Chapter 7 of 29 from Dr. Jane Goodall

Animal Intelligence

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Dr. Jane teaches you some of the incredible secrets she’s uncovered about the intelligence of the animal and plant kingdoms, from chimps to trees.

Topics include: Chimpanzees • Birds • N’kisi the Parrot • The Octopus • Bees• Trees & Plants

Dr. Jane teaches you some of the incredible secrets she’s uncovered about the intelligence of the animal and plant kingdoms, from chimps to trees.

Topics include: Chimpanzees • Birds • N’kisi the Parrot • The Octopus • Bees• Trees & Plants

Dr. Jane Goodall

Dr. Jane Goodall Teaches Conservation

In 29 lessons, Dr. Jane Goodall shares her insights into animal intelligence, conservation, and activism.

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“There is still a window of time. Nature can win if we give her a chance.” In her first ever online class, Dr. Jane Goodall teaches how you can conserve the environment. She also shares her research on the behavioral patterns of chimpanzees and what they taught her about conservation. You’ll learn how to “act locally” and protect the planet.

Watch, listen, and learn as legendary naturalist Dr. Jane Goodall shares decades of her work and observations.

A downloadable workbook with lesson recaps is available in two versions: one for adults and one for families.

Upload videos to get feedback from the class. Jane will also critique select student work.

Reviews

4.7
Students give MasterClass an average rating of 4.7 out of 5 stars.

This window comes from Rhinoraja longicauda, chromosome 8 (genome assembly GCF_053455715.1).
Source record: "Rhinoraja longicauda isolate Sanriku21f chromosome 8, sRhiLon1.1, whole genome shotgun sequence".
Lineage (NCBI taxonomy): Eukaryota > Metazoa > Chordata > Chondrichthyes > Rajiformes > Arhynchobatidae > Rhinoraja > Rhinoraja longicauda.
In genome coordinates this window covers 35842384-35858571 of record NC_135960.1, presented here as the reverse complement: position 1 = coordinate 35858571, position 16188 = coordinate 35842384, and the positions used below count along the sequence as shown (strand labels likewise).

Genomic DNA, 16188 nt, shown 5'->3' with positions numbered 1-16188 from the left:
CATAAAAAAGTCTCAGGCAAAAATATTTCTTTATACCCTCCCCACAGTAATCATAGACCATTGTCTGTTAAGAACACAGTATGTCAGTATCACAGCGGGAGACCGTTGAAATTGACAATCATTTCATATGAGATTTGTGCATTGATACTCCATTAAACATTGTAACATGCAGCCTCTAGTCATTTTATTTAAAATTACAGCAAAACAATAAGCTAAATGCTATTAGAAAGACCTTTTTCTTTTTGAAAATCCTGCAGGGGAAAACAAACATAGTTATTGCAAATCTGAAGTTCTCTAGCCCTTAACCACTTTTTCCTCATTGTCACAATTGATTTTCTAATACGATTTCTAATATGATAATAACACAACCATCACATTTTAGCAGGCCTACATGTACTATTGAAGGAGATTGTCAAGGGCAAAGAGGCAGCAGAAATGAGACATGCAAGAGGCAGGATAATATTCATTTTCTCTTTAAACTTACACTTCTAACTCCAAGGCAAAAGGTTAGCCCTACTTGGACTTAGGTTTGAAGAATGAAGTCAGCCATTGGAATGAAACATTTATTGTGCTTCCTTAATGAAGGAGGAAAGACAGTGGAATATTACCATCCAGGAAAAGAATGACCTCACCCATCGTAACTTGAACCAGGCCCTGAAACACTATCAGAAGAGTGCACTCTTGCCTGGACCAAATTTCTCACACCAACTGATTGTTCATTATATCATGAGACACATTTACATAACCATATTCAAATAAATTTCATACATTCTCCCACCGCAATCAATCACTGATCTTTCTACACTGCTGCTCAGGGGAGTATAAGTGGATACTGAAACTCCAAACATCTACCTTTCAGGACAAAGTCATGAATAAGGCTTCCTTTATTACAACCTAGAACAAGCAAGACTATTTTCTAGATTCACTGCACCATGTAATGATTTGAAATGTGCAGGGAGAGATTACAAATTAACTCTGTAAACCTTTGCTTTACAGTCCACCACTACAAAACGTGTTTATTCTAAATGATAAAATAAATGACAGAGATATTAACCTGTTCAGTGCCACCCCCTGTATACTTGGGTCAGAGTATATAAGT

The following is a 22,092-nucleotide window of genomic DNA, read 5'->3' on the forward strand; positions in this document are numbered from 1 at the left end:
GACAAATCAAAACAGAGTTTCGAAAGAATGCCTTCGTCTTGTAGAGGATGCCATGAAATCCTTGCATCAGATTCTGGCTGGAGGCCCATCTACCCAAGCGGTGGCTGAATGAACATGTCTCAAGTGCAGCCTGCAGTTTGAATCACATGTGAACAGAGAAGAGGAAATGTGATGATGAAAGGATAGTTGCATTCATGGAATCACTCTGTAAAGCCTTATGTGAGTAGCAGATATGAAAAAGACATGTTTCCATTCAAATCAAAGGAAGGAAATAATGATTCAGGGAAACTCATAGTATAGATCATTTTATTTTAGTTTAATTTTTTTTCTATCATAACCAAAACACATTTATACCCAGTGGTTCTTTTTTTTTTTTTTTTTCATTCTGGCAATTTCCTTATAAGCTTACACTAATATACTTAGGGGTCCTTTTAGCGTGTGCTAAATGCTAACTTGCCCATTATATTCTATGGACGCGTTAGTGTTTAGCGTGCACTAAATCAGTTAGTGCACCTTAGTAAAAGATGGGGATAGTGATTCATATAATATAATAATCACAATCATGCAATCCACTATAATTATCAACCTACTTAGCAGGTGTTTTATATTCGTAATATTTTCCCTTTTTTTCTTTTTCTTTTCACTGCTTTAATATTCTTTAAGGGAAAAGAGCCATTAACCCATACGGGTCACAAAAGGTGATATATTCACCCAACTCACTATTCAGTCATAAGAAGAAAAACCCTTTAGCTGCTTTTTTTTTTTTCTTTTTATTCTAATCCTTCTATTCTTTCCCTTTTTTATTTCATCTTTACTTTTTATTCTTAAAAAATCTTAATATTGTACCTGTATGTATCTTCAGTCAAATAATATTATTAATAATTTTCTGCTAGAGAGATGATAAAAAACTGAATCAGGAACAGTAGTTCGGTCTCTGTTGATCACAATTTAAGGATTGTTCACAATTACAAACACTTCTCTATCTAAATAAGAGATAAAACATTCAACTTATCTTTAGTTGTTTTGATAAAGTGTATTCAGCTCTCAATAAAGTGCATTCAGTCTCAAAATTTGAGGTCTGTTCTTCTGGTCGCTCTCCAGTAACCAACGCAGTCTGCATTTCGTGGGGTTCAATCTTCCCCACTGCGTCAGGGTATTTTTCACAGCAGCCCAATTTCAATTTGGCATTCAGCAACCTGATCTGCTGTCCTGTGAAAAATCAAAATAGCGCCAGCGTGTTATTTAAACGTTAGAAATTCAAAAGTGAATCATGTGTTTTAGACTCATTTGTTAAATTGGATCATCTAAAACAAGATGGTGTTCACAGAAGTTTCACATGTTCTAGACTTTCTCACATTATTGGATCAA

Amazing! I feel connected to Dr.Jane on a personal level. I am inspired and I will make a difference!

Incredible class. If new ones in this area are included, I am in, along with with people I have talked to about this. Thank you!

Never give up....Be positive ....and at least change "your" world for the better and set an example.....perhaps it will inspire others and positive good will will spread over the world.

I don’t know where to begin. This class is life changing. The awareness she brings is almost overwhelming in a very good way. The education and understanding will never be forgotten. Jane taught me how to listen. She taught me how to love again. This class is so beautiful on every level. Thank you’

Comments

A fellow student

Perhaps if humans could learn about how other species learn we could be better teachers.

Mary H.

Intelligent Corvid behavior even appears in Aesop's Fable's (circa 250 BC) . Read the "The Crow and the Pitcher." The crow drops pebbles in the pitcher to make the water level rise.

Mary H.

If you are concerned about animal species, please print & display this sticker. Research climate engineering & share. https://www.geoengineeringwatch.org/ads1/GeoWatch%20Bumper%20Sticker%202.pdf

Dave R.

Great lesson on animal intelligence, it is a privilege to listen to Dr Goodall's body of work.

Mary H.

Go, Crow Family! : ) See Magpie (foreground) & deer at Magdalen College in Oxford. https://www.facebook.com/MagdalenCollegeOxford/posts/2420648001296737

Mary H.

Here is my response to the Zoo Atlanta Orangutan Touch Screen (i.e., computers for apes). This behavior was touted during my teacher workshop at Zoo Atlanta https://zooatlanta.org/ but it is not naturalistic. No touch screens for orangutans! Gaming Apes Wow Zoogoers https://www.theage.com.au/technology/gaming-apes-wow-zoogoers-20070412-gdpwa5.html

Amy K.

I just looked up N'Kisi, and apparently they have been working on research on interspecies telepathy...I was shocked when I saw the video. Website on the N'Kisi project: https://www.sheldrake.org/research/animal-powers/the-nkisi-project Video: https://www.youtube.com/watch?v=UaCts9aHks8 Since this was over 15 years ago, does anyone know of any update on this sort of research?

AnimalLover

I agree completely with the comment about human arrogance concerning intelligence. We evolved after a lot of these creatures which have been around for a long time, so it's obvious we've learnt it from somewhere. We owe them, not the other way around.

Svanfridur M.